June was such a busy month! We had some great adventures and spent a nice chunk of time outside which is always wonderful. Fortunately our summer heat hasn't been as extreme yet as it was last year. I both love and loathe summer but it is so much easier to love it when it stays below 100 degrees.
Here's what I read in June:
Glitch, by Sarah Graley - I follow Sarah on Instagram and enjoy her comics so I was excited to try this middle grade graphic novel. It's about a girl who gets sucked into a video game and has to figure out what to do next. Also, she has a bff who she's promised to play this game with and has to deal with that fallout from not waiting to play the new game with her. My kids both enjoyed this one also.
Just Jamie, by Terri Libenson - This is another middle grade graphic novel that discusses some middle school friendship conflicts. It is well illustrated and covers those very real feelings and situations that make middle school so treacherous. It made me a little anxious but might be just the thing a middle schooler in your life is needing to read to understand how to navigate the trickier subtleties of relationships in that age range.
Girl, Stop Apologizing, by Rachel Hollis - I read Hollis's other book, Girl, Wash Your Face, and feel like there's a very particular subgroup of ladies that devour this type of literature and pep. For me it can be a little hit or miss but also depends on what mood I'm in. This book differs from Girl, Wash Your Face in that it's a direct plan of action and pep talk combo, designed to help you achieve your goals. Some of the info in here was really helpful and uplifting and some still feels a little entitled and recycled. It's a bit of that duality between the "i've done this all by myself" and "be authentic and show all the help you get" which can get a little frustrating to see so often. I still think there is great advice in this book, but it's worth approaching with critical thinking in mind.
Maybe You Should Talk to Someone, by Lori Gottlieb - I loved this look behind the curtain of therapy. Gottlieb's journey towards becoming a therapist was fascinating and interesting to read, and her honesty is so refreshing and helpful from both a patient and a professional viewpoint. I hope more people will read this, it seems criminally under-hyped to me. Therapy is so helpful!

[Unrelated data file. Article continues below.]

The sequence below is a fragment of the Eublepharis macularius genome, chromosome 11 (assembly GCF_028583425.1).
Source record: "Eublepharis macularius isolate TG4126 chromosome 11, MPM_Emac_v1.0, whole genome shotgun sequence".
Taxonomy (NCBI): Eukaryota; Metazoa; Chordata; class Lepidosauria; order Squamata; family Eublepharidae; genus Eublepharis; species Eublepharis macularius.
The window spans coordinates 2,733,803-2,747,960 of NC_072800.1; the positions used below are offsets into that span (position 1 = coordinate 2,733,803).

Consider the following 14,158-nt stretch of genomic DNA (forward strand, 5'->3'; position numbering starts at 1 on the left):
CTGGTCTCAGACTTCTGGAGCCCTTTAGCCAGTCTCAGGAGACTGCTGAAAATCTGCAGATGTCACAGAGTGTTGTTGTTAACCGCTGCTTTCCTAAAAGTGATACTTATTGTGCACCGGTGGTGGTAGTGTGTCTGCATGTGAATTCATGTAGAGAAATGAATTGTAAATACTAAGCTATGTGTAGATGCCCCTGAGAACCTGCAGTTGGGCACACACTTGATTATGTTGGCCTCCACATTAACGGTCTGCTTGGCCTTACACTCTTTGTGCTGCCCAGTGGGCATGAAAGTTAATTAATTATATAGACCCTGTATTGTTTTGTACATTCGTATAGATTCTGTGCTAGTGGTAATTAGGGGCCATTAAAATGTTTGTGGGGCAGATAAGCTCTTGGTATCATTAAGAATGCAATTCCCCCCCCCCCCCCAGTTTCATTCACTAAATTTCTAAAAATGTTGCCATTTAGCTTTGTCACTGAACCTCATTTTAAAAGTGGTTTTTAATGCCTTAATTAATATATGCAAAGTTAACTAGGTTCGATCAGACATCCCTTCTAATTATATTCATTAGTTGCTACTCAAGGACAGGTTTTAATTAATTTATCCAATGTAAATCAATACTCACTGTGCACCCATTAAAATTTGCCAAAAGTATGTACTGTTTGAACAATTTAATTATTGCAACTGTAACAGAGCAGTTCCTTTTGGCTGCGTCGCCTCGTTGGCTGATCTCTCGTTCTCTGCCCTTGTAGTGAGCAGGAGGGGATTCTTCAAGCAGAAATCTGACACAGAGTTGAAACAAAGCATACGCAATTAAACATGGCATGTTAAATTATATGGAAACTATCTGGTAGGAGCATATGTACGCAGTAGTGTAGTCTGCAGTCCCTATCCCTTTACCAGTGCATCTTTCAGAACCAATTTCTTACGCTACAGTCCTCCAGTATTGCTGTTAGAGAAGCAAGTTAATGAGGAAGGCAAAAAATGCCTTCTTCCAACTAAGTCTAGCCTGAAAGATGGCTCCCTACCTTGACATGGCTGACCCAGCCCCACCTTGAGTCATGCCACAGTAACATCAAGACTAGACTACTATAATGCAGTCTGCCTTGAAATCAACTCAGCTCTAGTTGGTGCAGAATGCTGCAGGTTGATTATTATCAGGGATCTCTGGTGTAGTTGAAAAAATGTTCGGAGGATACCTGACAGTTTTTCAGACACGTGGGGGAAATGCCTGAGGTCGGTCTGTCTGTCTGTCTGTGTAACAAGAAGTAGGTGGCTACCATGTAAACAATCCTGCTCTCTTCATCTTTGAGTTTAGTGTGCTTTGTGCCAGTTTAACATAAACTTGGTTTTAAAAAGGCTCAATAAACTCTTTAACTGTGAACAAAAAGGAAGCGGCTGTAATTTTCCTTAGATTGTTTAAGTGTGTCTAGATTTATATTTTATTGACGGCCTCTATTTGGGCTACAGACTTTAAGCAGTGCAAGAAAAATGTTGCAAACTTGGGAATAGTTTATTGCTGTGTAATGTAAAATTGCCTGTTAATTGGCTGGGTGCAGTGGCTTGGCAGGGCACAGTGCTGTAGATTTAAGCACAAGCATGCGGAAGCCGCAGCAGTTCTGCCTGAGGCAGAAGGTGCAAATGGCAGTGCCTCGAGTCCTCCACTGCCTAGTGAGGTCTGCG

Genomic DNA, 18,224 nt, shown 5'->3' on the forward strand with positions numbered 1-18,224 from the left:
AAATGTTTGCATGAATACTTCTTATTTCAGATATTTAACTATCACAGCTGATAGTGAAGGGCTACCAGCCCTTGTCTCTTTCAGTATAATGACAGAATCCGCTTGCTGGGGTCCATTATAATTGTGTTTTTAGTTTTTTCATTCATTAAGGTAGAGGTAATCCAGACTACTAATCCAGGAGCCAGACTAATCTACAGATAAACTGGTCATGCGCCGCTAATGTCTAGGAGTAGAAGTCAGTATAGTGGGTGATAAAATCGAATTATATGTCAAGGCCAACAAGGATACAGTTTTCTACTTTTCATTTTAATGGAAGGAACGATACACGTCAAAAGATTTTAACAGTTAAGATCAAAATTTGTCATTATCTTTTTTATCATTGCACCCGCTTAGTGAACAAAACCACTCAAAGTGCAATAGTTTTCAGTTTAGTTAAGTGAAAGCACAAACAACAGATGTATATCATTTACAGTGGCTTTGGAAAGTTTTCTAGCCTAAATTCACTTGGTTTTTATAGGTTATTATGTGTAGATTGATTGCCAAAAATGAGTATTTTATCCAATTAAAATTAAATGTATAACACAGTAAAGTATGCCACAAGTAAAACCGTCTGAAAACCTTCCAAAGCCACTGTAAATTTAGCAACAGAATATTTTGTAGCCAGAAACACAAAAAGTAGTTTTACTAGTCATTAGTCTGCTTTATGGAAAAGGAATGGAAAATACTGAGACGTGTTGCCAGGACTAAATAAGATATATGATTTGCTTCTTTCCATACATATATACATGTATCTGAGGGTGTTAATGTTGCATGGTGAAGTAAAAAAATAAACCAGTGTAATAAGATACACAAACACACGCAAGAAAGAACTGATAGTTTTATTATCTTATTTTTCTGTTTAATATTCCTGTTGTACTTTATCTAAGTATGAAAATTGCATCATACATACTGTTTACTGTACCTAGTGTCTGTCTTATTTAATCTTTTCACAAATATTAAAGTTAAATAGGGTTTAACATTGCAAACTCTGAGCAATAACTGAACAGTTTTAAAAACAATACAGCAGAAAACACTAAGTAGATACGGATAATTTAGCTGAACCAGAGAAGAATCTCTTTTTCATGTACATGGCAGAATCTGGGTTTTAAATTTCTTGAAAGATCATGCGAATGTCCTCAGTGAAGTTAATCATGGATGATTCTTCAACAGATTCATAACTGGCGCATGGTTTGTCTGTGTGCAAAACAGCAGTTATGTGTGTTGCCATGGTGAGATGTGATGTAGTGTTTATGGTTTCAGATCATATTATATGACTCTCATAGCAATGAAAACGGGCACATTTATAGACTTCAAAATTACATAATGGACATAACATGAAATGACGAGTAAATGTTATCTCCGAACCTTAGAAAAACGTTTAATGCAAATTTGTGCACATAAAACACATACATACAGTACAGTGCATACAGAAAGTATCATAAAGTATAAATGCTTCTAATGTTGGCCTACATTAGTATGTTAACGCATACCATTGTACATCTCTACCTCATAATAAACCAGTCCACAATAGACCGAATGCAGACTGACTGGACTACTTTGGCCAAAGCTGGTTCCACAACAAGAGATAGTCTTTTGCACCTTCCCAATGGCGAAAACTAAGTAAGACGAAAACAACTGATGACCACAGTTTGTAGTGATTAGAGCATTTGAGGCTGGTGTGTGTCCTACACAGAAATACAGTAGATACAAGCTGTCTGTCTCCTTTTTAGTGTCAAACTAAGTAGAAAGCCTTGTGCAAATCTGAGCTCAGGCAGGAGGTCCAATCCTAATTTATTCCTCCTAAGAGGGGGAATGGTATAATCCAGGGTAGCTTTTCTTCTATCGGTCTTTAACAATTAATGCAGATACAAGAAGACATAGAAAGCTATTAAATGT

A Conspiracy in Belgravia, and The Hollow of Fear, by Sherry Thomas - These are the second and third installments in the Lady Sherlock series and they're all such fun. It's a delight to spend time with these characters and the plots are compelling and original. It's wonderful to read, and being in the mind and capable words of Thomas is such a fun joy to me, it's like how you can fall totally asleep when someone you really trust is driving. Weird example? Probably. I often worry about continuing a series that the rest of the books won't be any good, especially if I loved the first one. These just get better and better and I can't wait for the fourth one to come out later this year. *Excellent on audio if that's a format you enjoy*
Unicorn Bowling, by Dana Simson - This is one of my children's favorite graphic novel/comics series. Phoebe and her unicorn, Marigold Heavenly Nostrils, get up to all sorts of adventures and mischief and have another round of those wonderful things in this collection of comics. It's clever and charming, funny and creative, and perfect if you're in the mood for something different. I like reading these in between bigger books with heavier subjects or just as a brain cleanser. They're silly and sometimes I need more silly in my reading life, and in my brain!
Fix Her Up, by Tessa Bailey - This is a contemporary romance about a charming woman who has never been taken seriously, maybe because she's the youngest in her family and is a professional birthday clown. She has bigger plans than people expect and is quite a sassy lady. When a baseball phenom self-implodes and returns home who was also her childhood crush they strike up a deal in which she pretends to be his wholesome girlfriend to help land a job, and he in turn will get people to take her more seriously. This is a really fast read that is quite steamy on the page, so it will definitely make you blush. A LOT. But you're an adult (I'm assuming) and can turn the pages however and whenever you like. *For your consideration: some people give the side-eye to romance novels and romance readers. I sure used to. Here's what changed my mind and got me to give them a try - I would much rather read about a consensual relationship that I know is going to end happily - as they do in romance novels - than read about harmful and trauma inducing sexual assaults that are often described in more "high brow" literature. *
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